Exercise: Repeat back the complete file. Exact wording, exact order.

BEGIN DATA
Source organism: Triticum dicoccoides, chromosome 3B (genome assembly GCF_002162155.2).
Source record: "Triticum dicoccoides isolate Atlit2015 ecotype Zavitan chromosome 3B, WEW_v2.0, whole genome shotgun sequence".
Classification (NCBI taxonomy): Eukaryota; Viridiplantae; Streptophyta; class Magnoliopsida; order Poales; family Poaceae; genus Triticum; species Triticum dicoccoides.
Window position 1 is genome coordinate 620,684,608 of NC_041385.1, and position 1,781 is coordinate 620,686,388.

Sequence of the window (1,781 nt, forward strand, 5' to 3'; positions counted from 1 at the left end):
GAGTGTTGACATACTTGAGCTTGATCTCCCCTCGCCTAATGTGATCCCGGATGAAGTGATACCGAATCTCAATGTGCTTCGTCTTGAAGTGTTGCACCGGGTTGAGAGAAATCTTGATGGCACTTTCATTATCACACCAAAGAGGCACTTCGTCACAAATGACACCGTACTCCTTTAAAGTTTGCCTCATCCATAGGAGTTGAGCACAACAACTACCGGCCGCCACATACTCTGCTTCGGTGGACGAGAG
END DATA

Source organism: Triticum dicoccoides, chromosome 3B (genome assembly GCF_002162155.2).
Source record: "Triticum dicoccoides isolate Atlit2015 ecotype Zavitan chromosome 3B, WEW_v2.0, whole genome shotgun sequence".
Classification (NCBI taxonomy): Eukaryota; Viridiplantae; Streptophyta; class Magnoliopsida; order Poales; family Poaceae; genus Triticum; species Triticum dicoccoides.
Window position 1 is genome coordinate 620,684,608 of NC_041385.1, and position 1,781 is coordinate 620,686,388.

Sequence of the window (1,781 nt, forward strand, 5' to 3'; positions counted from 1 at the left end):
GAGTGTTGACATACTTGAGCTTGATCTCCCCTCGCCTAATGTGATCCCGGATGAAGTGATACCGAATCTCAATGTGCTTCGTCTTGAAGTGTTGCACCGGGTTGAGAGAAATCTTGATGGCACTTTCATTATCACACCAAAGAGGCACTTCGTCACAAATGACACCGTACTCCTTTAAAGTTTGCCTCATCCATAGGAGTTGAGCACAACAACTACCGGCCGCCACATACTCTGCTTCGGTGGACGAGAG